I have a confession to make. I've not actually played Dragon Quest IX. Well, that's not technically true - I did spend a few minutes on it, back in September. It looked very nice. So why has it ended up as my game of the year?
Because for the last six months, since Nintendo belatedly brought the game to European shores, I've heard about almost nothing else from my eight-year-old son. He's obsessed with it. Besotted. Immersed in a way that adult brains can't hope to match. Every conversation somehow comes back round to Dragon Quest IX. He's abandoned Cartoon Network in favour of walkthrough videos on YouTube. He'll randomly quiz me on things I have no way of knowing, like how many magic points you need to cast Ka-Frizz. He'll re-enact his favourite attack moves, and patiently explain the exact recipe needed to craft the Agate of Evolution.
He's finished the entire game several times over, keeps going back for more, and I've not helped him once. Obviously that says a lot about his skill, but it also speaks highly of the game design. Enabling kids to tackle a mountain like that, and reach the peak single-handed, is worthy of applause. I loved Red Dead Redemption and swooned at the intelligent blockbuster scope of Mass Effect 2. And yet, without playing it for any length of time myself, Dragon Quest IX has impressed me more than any other game in 2010.
Kids are easy to distract but difficult to inspire, and that's the crucial point of difference for something like Dragon Quest IX. There will always be adequate movie tie-ins and not-bad platformers, and that's fine. Grown-up gamers get to pass our time with generic shooters and third-person action games in between the good stuff, and it's no great tragedy that kids should do the same, provided they learn to recognise the difference. As a vocal supporter of quality kids gaming I've been helping to develop Megaton.co.uk into something that taps into this distinction. Dragon Quest IX, it turns out, is the perfect example.
Because this really doesn't look like a kids game. It's a full-on JRPG, based on a dense and complex ruleset and offering non-linear exploration of a vast world. There's no handholding. No mercy. No breadcrumb trail. According to popular wisdom, kids should run screaming from it. The fact that they don't should come as no surprise to anyone who has followed the success of Pokemon. Kids love complex games, so long as there's an easy way in.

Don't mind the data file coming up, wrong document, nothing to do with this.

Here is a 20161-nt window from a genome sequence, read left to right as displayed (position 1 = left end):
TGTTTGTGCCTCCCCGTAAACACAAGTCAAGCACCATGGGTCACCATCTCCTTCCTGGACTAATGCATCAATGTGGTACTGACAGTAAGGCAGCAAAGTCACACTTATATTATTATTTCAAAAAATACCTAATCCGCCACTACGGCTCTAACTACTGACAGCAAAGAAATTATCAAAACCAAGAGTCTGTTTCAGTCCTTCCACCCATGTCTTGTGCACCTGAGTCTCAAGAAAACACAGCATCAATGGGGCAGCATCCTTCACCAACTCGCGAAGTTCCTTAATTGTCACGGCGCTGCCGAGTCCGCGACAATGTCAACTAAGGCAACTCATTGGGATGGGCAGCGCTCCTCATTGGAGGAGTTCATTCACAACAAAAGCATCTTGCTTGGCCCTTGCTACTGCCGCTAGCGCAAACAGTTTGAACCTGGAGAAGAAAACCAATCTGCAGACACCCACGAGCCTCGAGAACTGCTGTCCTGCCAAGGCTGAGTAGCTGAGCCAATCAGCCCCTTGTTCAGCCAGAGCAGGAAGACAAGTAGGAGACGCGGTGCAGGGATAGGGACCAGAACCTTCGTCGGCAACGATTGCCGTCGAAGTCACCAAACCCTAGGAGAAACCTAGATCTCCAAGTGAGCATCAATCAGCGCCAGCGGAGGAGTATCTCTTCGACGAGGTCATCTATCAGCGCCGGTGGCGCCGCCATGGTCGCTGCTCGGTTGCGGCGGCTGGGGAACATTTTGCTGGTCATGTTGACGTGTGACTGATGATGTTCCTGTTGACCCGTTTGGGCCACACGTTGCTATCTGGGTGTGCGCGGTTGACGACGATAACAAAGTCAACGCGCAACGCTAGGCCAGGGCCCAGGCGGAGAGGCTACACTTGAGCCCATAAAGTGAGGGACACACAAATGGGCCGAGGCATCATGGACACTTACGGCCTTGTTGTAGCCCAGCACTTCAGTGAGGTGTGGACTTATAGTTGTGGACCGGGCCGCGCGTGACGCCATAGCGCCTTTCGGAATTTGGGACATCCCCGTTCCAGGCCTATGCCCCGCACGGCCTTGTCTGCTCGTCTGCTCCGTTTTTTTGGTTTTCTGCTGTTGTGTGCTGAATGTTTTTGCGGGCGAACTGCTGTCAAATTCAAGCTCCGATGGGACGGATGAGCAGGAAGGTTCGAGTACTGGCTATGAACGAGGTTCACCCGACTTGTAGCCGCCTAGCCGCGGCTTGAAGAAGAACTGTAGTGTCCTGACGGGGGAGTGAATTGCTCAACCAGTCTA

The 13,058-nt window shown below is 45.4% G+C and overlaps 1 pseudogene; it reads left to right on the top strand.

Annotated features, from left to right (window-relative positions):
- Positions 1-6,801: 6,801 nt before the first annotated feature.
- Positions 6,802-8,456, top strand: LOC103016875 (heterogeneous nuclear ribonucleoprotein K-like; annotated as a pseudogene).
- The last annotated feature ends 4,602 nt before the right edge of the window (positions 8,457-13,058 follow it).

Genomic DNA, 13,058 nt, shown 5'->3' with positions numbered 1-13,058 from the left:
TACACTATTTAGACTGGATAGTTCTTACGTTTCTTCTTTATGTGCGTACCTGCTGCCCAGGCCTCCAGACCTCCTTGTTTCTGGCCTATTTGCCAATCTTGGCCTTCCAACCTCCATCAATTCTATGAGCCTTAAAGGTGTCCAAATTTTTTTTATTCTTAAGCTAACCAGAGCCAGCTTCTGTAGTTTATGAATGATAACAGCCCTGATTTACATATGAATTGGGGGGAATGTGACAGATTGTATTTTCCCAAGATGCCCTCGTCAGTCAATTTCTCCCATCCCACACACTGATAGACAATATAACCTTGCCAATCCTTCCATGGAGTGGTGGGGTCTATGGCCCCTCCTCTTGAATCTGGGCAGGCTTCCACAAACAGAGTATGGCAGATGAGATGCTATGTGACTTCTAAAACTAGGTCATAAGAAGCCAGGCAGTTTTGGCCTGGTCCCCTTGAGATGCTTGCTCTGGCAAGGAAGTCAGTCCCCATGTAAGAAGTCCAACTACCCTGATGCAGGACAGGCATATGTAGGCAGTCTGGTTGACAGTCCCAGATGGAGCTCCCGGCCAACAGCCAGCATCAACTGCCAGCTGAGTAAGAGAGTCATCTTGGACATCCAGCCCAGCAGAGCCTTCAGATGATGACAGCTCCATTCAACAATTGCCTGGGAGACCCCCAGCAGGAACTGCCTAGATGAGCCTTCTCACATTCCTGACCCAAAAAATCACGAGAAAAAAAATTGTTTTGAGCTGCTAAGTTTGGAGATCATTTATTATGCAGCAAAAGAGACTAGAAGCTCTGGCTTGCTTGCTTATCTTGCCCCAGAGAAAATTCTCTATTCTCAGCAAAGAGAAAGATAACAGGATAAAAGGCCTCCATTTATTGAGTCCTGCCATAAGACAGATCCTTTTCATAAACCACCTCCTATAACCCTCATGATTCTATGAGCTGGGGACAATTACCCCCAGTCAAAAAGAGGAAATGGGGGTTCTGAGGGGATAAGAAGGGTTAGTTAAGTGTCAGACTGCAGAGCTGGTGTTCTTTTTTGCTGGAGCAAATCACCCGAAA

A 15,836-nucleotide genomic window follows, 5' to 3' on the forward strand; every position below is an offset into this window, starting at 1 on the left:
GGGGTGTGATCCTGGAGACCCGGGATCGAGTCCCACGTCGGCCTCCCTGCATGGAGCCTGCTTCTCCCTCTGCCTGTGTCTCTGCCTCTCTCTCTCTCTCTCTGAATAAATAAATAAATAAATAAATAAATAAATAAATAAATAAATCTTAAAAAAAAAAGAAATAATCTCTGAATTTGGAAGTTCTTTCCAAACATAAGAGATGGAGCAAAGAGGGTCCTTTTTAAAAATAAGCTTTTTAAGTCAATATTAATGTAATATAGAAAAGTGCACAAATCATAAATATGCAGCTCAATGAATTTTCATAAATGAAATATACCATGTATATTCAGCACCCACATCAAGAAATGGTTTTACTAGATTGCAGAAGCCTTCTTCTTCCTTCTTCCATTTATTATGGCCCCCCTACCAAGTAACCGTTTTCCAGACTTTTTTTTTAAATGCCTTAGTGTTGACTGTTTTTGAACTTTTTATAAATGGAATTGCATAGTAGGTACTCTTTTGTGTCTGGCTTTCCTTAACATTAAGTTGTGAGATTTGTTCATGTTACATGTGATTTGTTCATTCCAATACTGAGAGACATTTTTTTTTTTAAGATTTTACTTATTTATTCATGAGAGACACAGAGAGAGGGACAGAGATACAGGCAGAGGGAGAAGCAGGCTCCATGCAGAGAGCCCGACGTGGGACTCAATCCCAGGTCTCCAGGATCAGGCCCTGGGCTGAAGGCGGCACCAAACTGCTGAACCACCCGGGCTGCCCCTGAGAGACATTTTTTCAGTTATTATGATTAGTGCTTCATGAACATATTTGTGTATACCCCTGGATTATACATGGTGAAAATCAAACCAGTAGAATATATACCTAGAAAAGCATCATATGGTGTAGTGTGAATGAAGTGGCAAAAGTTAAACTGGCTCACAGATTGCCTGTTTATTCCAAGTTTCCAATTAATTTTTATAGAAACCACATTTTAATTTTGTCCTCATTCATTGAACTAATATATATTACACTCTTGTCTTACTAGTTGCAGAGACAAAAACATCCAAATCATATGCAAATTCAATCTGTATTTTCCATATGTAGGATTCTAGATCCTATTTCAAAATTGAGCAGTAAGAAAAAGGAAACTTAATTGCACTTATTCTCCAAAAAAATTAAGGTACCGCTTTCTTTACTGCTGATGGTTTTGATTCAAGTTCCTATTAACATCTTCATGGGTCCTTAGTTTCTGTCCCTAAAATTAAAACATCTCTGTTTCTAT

But then, as I said, I've not really played Dragon Quest IX. That's why I've asked my son to write down the things he likes best about the game...
There are 307 types of monster in the game.
This seems like a simple observation, but it cuts to the heart of what makes a truly great kids game. The fact that he knew, off the top of his head, how many monsters there are, speaks volumes. Children, especially boys, love facts and trivia. It's in their nature. I guarantee that my son not only knows the name of every single one of those three-hundred-plus monsters, but their strengths and weaknesses and possibly even their starting HP too.
It's the same compulsion that Pokemon taps so ruthlessly with its "gotta catch 'em all" mantra, but it can be found in more traditional playground pastimes like Top Trumps, in arguing over football results and team rosters, in the way a pre-school child can probably list dozens of dinosaurs by their correct paleontological genus before they can write their own name. Kids collect. Whether it's something tangible like stickers, or just a vast mental database of cool information, it's the secret behind every childhood craze. Dragon Quest IX not only understands this, it makes it a central pillar of the gameplay.
It's very funny because there's a faerie called Stella who's always making up jokes!
This is a very important point, and one that really shows how much effort has gone into translating the game for western audiences. This really is a funny game. The JRPG is so steeped in wonky translating and po-faced melodrama that it's kind of amazing to see a game that avoids both the pitfalls of its genre.